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The double keyword denotes a simple type that stores 64-bit floating-point values. The following table shows the precision and approximate range for the double type.

Type Approximate range Precision .NET Framework type
double ±5.0 × 10−324 to ±1.7 × 10308 15-16 digits System.Double


By default, a real numeric literal on the right-hand side of the assignment operator is treated as double. However, if you want an integer number to be treated as double, use the suffix d or D, for example:

double x = 3D;


You can mix numeric integral types and floating-point types in an expression. In this case, the integral types are converted to floating-point types. The evaluation of the expression is performed according to the following rules:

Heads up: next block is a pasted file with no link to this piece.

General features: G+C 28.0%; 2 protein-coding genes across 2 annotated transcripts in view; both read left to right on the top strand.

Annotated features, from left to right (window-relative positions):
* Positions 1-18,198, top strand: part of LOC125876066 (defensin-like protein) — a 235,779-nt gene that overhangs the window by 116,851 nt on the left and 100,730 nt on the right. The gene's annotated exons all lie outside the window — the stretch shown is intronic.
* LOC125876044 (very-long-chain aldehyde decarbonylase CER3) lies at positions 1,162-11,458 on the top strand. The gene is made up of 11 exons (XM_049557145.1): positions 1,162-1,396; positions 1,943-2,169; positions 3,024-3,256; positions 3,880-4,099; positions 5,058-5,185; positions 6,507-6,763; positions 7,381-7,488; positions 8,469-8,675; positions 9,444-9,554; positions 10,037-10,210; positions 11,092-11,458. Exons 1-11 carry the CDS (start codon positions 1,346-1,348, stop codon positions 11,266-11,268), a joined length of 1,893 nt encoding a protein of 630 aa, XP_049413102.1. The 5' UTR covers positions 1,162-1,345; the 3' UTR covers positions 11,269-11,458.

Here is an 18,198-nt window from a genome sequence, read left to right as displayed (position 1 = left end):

• If one of the floating-point types is double, the expression evaluates to double (or bool in the case of relational or Boolean expressions).
  • If there is no double type in the expression, it evaluates to float (or bool in the case of relational or Boolean expressions).

A floating-point expression can contain the following sets of values:

  • Positive and negative zero
  • Positive and negative infinity
  • Not-a-Number value (NaN)
  • The finite set of nonzero values

For more information on these values, refer to IEEE Standard for Binary Floating-Point Arithmetic, available on the Web site

For more information on floating-point value sets, see 4.1.5 Floating point types.


In the following example, an int, a short, a float, and a double are added together giving a double result.

// keyword_double.cs
// Mixing types in expressions
using System;
class MixedTypes 
   public static void Main()  
      int x = 3;
      float y = 4.5f;
      short z = 5;
      double w = 1.7E+3;
      Console.WriteLine("The sum is {0}", x + y + z + w);   // double result


The sum is 1712.5

See Also

C# Keywords | Default Values Table | Built-in Types Table | Floating-Point Types Table | Implicit Numeric Conversions Table | Explicit Numeric Conversions Table | Double Structure